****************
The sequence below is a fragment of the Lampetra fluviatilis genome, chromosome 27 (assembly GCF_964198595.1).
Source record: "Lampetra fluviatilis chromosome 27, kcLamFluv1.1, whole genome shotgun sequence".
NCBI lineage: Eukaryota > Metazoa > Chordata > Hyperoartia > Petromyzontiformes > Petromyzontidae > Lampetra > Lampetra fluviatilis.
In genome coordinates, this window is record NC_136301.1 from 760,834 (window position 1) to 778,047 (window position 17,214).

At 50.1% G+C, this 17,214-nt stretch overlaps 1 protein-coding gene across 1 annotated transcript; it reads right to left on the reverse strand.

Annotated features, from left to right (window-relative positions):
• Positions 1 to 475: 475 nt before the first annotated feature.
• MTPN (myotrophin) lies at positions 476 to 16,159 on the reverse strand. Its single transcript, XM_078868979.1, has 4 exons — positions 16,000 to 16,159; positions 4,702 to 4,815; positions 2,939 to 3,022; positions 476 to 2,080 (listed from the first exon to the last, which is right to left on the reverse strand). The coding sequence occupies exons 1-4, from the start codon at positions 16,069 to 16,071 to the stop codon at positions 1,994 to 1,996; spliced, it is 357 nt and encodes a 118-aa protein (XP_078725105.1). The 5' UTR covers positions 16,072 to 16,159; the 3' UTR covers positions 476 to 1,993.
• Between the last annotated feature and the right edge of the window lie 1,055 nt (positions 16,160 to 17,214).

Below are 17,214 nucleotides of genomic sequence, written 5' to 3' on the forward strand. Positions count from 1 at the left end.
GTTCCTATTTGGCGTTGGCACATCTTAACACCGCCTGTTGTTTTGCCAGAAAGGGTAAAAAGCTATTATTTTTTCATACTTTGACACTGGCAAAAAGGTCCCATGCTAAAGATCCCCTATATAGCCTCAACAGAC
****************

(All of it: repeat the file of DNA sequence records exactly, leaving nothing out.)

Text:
The sequence below is a fragment of the Lampetra fluviatilis genome, chromosome 27 (assembly GCF_964198595.1).
Source record: "Lampetra fluviatilis chromosome 27, kcLamFluv1.1, whole genome shotgun sequence".
NCBI lineage: Eukaryota > Metazoa > Chordata > Hyperoartia > Petromyzontiformes > Petromyzontidae > Lampetra > Lampetra fluviatilis.
In genome coordinates, this window is record NC_136301.1 from 760,834 (window position 1) to 778,047 (window position 17,214).

At 50.1% G+C, this 17,214-nt stretch overlaps 1 protein-coding gene across 1 annotated transcript; it reads right to left on the reverse strand.

Annotated features, from left to right (window-relative positions):
• Positions 1 to 475: 475 nt before the first annotated feature.
• MTPN (myotrophin) lies at positions 476 to 16,159 on the reverse strand. Its single transcript, XM_078868979.1, has 4 exons — positions 16,000 to 16,159; positions 4,702 to 4,815; positions 2,939 to 3,022; positions 476 to 2,080 (listed from the first exon to the last, which is right to left on the reverse strand). The coding sequence occupies exons 1-4, from the start codon at positions 16,069 to 16,071 to the stop codon at positions 1,994 to 1,996; spliced, it is 357 nt and encodes a 118-aa protein (XP_078725105.1). The 5' UTR covers positions 16,072 to 16,159; the 3' UTR covers positions 476 to 1,993.
• Between the last annotated feature and the right edge of the window lie 1,055 nt (positions 16,160 to 17,214).

Below are 17,214 nucleotides of genomic sequence, written 5' to 3' on the forward strand. Positions count from 1 at the left end.
GTTCCTATTTGGCGTTGGCACATCTTAACACCGCCTGTTGTTTTGCCAGAAAGGGTAAAAAGCTATTATTTTTTCATACTTTGACACTGGCAAAAAGGTCCCATGCTAAAGATCCCCTATATAGCCTCAACAGAC